Illinois State Superintendent Tony Smith is touting the state’s 2016 Advanced Placement test results.

Illinois ranks 4th in the nation for increasing the percent of students who take and pass AP exams according to a report from the College Board, which administers the tests.

Vacant buildings owned by the Land Reutilization Authority in the 4000 block of Evans Avenue. February 2017.
Marie Schwarz | St. Louis Public Radio

St. Louis’ Land Reutilization Authority has nearly 12,000 parcels of vacant land and buildings and just eight and half employees.

That’s far below the ratio of employees to property in other cities, according to a year-long assessment of the LRA released on Thursday. Urban planning firm Asakura Robinson, which conducted the yearlong study, recommends the agency hire four more employees in the next one to three years.

Gov. Eric Greitens accepts a gift from an attendee at a cleanup event at Chesed Shel Emeth on Feb. 22, 2017.
File photo | Carolina Hidalgo | St. Louis Public Radio

Missouri Gov. Eric Greitens is one of the more prominent Jewish political leaders in America today. For him, his response to this week’s vandalism at Chesed Shel Emeth Cemetery in University City  goes hand-in-hand with his “go to the front lines” philosophy.

Missouri Gov. Eric Greitens delivers his first State of the State address last week in Jefferson City.
File photo | Jason Rosenbaum | St. Louis Public Radio

While Missouri Gov. Eric Greitens is still seeking to cut funding to a Medicaid program and K-12 school transportation, the size of those proposed cuts are smaller, thanks to an extra $52 million.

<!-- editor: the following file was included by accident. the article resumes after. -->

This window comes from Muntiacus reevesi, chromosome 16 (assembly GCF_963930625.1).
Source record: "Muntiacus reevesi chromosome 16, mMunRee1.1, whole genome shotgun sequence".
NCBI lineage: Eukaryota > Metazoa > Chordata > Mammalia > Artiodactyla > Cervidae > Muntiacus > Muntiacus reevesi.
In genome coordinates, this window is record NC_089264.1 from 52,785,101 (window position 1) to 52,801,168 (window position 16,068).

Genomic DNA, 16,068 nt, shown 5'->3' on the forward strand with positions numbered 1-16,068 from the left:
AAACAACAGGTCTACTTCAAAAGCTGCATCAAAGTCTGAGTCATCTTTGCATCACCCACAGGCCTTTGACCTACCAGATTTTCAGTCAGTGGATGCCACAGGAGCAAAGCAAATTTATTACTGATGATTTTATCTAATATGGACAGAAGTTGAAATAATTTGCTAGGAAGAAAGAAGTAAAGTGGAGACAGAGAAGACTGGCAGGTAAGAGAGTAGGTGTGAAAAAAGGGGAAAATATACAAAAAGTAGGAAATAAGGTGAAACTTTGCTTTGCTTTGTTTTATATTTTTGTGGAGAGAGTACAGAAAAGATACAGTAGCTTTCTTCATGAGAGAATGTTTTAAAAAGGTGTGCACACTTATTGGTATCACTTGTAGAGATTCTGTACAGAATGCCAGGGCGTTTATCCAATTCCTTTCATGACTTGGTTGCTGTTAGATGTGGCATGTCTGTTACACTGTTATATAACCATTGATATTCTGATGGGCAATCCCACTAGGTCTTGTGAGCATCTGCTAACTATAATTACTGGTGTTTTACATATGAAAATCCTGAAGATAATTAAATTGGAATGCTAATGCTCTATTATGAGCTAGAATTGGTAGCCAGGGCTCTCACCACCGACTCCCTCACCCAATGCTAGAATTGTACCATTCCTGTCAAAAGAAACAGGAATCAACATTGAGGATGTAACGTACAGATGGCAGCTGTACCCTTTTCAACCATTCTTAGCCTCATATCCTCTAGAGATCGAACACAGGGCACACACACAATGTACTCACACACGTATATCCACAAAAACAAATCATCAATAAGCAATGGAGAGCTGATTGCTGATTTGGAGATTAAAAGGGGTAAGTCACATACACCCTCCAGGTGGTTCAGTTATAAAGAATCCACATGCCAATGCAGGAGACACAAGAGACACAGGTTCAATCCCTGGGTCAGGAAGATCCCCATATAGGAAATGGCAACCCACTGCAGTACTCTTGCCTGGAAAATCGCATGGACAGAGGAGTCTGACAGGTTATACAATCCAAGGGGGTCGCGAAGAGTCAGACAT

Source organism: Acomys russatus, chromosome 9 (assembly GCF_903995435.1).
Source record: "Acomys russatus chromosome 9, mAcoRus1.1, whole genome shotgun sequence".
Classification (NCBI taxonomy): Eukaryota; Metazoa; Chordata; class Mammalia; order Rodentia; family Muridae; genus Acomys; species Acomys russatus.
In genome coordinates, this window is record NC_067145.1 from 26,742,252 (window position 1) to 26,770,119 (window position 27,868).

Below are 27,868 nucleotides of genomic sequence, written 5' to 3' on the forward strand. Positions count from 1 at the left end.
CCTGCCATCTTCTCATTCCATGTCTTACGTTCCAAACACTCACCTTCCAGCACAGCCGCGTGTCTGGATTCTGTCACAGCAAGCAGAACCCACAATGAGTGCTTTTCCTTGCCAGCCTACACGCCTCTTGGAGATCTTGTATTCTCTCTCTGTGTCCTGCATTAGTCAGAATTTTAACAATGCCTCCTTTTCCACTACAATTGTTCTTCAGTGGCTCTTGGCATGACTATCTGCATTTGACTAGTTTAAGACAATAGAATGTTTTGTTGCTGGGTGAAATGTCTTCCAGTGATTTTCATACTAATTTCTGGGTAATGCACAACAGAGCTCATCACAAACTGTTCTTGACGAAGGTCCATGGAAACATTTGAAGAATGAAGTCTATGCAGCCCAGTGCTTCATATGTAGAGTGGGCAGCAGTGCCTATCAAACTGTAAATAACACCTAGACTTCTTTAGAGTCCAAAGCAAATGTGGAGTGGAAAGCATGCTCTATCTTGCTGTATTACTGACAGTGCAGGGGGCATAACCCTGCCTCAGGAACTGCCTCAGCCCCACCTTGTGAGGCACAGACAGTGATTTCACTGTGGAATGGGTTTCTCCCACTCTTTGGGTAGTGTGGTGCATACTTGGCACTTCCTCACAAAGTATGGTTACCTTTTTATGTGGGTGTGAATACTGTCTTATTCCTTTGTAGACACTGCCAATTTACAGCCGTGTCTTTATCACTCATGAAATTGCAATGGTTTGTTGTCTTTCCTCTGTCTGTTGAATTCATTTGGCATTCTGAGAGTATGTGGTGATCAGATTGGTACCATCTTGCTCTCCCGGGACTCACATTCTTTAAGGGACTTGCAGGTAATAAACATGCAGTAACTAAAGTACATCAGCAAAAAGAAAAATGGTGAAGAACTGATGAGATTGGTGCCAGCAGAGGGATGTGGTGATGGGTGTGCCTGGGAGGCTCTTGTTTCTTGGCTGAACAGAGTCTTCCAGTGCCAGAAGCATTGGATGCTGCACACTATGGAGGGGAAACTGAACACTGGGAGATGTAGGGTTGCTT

Karen Aroesty, Lynne Wittels and Andrew Rehfeld joined St. Louis on the Air on Thursday to discuss the recent spate of threats against the Jewish community in St. Louis.
Kelly Moffitt | St. Louis Public Radio

While the more than 150 headstones that were toppled and damaged at one of the oldest Jewish cemeteries in St. Louis have all now been righted, waiting only to be resealed, the damage still felt in St. Louis’ Jewish community is palpable. This weekend’s actions have compounded the emotional damage from a recurring spate of national and local threats made against the Jewish community, including a January bomb threat to St. Louis’ own Jewish Community Center.

A Missouri House subcommittee is investigating claims of harassment and retaliation at the state Department of Corrections. Photo taken in mid-February 2017.
File photo | Marshall Griffin | St. Louis Public Radio

A longtime Missouri Department of Corrections employee says the agency is rampant with nepotism and fraternization.

Travis Case, who works at the northeast Missouri correctional facility at Bowling Green, testified Thursday in front of the Missouri House subcommittee on Corrections, Workforce Environment and Conduct. That panel is investigating allegations of harassment and retaliation against department employees by supervisors and coworkers.